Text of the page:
Some of the greatest social gatherings and introspective musings occur around earth altars. Whether under a tree, around a fire, or gazing out across the sea, these special spaces conjure a unique magic about an area. Created within minutes or crafted over hours, they hone the creator into the cosmic rhythms of the earth as they lie piece after piece onto the cool heartbeat of the earth.

What Are Earth Altars?

Earth altars are spaces where the cosmos touch our everyday reality. Since the time when humans started looking to the heavens, they have created these sacred spaces as portals to other worlds. Specifically built out in nature using found elements, every step is a divine process that connects the spirit self to the physical self. These portals weave their way through many cultures across the globe, acting as a universal thread to commune with ancestors, spirit guides and the Divine.

forest flower mandala

Step 1: Understand the Role of Ancestors Within Earth Altars

Looking into the rituals of cultures before religion, a beautiful kaleidoscope of self-expression and creativity is revealed. Each group of people had their own preferred materials to use in creation of their altars, chants to preform, and symbols to invoke.

For example, Tibetan Buddhism, from which the word “mandala” was created (meaning circle in Sanskrit) used mandalas to represent a cosmic map that would guide a practitioner to enlightenment. These intricate designs are typically made out of colored sand or crushed precious gems and represent the universe in its entirety. They are used as a means of intense meditation and then are ritually dismantled as an homage to the impermanence of all things.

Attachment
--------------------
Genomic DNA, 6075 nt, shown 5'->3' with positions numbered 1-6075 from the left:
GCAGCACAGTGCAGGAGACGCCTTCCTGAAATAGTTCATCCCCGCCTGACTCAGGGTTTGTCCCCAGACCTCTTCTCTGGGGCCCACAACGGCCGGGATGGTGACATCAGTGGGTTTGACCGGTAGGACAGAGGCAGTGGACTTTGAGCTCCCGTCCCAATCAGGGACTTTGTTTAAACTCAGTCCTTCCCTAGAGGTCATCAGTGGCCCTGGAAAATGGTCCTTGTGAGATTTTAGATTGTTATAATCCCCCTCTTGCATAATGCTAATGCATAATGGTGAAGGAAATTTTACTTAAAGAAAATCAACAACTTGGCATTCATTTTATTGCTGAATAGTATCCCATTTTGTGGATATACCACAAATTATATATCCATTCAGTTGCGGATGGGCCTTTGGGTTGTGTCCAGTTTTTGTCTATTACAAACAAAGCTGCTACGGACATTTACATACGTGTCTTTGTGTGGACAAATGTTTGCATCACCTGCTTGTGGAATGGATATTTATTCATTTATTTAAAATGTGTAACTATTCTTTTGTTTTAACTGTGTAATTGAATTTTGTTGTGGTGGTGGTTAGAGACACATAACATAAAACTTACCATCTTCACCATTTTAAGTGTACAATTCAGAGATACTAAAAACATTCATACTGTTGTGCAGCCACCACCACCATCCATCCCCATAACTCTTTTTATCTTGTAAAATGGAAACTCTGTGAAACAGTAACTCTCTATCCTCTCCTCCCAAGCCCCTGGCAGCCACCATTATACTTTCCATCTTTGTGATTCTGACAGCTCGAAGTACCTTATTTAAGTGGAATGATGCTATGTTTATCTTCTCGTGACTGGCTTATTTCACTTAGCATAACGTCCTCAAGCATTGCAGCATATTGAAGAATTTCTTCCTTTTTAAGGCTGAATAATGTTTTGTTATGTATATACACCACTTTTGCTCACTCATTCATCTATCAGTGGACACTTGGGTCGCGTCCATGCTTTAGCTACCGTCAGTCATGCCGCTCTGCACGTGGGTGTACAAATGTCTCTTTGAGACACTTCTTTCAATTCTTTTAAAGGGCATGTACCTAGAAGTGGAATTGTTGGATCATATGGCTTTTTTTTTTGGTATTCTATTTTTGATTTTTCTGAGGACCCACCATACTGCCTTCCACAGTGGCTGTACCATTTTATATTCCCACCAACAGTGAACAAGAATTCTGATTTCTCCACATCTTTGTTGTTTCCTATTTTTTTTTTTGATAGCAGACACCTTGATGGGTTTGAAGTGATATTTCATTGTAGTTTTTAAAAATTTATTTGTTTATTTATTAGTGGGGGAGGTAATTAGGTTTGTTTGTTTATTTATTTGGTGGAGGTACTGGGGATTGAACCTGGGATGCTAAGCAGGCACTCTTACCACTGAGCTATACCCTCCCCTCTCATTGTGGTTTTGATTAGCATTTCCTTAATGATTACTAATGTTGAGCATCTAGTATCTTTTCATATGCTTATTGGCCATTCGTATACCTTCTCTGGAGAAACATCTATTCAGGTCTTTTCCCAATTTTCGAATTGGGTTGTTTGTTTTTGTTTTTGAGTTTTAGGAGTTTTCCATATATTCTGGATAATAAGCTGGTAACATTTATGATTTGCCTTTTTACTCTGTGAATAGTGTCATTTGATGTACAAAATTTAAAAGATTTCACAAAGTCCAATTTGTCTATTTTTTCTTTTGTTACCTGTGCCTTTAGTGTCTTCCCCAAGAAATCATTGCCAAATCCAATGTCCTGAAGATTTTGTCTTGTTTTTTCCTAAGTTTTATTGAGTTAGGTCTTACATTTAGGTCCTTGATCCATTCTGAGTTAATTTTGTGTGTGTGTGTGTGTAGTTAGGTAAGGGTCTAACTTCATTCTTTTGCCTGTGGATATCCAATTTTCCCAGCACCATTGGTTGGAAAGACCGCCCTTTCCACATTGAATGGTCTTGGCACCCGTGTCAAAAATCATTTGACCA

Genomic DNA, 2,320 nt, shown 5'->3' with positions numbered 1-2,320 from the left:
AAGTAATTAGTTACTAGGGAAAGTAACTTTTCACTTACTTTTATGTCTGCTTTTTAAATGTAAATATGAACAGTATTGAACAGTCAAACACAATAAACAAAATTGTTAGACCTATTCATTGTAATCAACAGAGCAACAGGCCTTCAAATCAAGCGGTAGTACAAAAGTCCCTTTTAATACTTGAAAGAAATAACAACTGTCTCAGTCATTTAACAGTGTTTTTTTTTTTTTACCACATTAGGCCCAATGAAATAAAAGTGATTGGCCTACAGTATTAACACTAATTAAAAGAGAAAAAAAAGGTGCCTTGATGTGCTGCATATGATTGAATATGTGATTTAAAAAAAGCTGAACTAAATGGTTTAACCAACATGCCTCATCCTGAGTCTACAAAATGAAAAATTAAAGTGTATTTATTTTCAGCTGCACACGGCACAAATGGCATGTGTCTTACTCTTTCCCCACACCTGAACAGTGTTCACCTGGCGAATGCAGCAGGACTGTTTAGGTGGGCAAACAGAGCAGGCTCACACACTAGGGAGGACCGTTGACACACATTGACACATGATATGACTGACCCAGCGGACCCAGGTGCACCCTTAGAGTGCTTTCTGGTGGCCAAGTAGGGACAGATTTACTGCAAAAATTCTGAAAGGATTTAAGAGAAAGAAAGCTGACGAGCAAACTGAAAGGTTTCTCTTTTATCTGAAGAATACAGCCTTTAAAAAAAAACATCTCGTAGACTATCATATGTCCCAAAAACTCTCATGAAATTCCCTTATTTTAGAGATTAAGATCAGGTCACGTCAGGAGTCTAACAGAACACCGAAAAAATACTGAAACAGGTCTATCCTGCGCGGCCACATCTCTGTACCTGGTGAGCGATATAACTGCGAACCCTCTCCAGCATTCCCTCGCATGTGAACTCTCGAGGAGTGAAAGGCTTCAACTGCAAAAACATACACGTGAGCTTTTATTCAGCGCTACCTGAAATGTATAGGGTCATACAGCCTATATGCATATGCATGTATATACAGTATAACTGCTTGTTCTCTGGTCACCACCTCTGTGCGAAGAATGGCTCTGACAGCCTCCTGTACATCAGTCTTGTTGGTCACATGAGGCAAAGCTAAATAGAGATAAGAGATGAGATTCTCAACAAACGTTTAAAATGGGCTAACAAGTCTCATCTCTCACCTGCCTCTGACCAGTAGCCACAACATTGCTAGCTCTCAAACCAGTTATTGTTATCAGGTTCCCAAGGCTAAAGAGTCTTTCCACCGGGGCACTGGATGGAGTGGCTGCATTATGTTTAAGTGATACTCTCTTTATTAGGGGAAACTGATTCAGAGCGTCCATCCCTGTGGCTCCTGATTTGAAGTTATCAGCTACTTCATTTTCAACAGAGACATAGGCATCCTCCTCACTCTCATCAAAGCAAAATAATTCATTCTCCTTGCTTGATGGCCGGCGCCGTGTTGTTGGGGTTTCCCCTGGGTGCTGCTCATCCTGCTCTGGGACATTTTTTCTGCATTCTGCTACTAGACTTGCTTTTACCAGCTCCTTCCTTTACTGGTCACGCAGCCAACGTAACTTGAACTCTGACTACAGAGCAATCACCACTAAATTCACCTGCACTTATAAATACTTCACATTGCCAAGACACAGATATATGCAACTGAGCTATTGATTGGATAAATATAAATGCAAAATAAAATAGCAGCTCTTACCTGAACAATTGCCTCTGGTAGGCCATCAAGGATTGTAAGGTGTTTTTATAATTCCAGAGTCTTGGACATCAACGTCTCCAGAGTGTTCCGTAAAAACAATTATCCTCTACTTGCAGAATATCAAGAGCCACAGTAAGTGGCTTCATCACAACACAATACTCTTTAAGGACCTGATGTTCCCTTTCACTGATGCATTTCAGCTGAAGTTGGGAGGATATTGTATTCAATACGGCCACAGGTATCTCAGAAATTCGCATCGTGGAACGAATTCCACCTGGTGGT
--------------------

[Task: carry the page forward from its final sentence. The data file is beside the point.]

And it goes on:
Understanding our own ancestor’s beliefs and rituals can help us to create intentional altars and mandalas. Just as the Tibetans used sand, the Celts used giant stones, the Native Americans offered bones, fire and herbs, and the Chinese with fruit and flowers. With these natural objects, they conjured their unique cosmic experiences. So before crafting your altar, discover the objects, rituals, symbols, gods, and goddesses incorporated by your lineage. This will help you better connect to the cosmic forces that have woven your history. It will also give you a solid starting point.

Step 2: Setting Intentions

Once you have a greater understanding of how your ancestors used earth altars for prayer and ritual, you can begin to manifest your own practice. To start, think about why it is you want to create this altar. Is it to connect with the earth? With yourself? To contact ancestors or guides? As a ritual to invoke an abundant harvest? As a blessing for good fortune and prosperity? You can get as vague or specific as you want. These intentions will help subconsciously inform us about what objects to use, symbols to create, and mindset to have.

I like to write my intention for a particular altar on paper. I find the act of physically bringing the words into being helps to manifest the intention. Include this piece of paper somewhere in the altar, burned during a ritual, or even buried somewhere near the altar.

Step 3: Gathering Materials

This is the step in the process where we begin to let go. Once we have in mind our intentions and the knowledge of our ancestors, we can let our hands gather as they please. The beauty of earth altars is that you don’t need to go anywhere grand or buy any materials. You can simply wander into your backyard, local park, or the wilderness if you like, and see where it leads.

The only equipment you should need is a basket for gathering and clippers for harvesting. Be sure to only gather what is abundant, over harvesting is always an issue we must keep in mind. Other than that, let your hands meander towards rocks, pebbles, feathers, pine cones, flowers, leaves, shells, or anything the earth offers up.

wildcrafting basket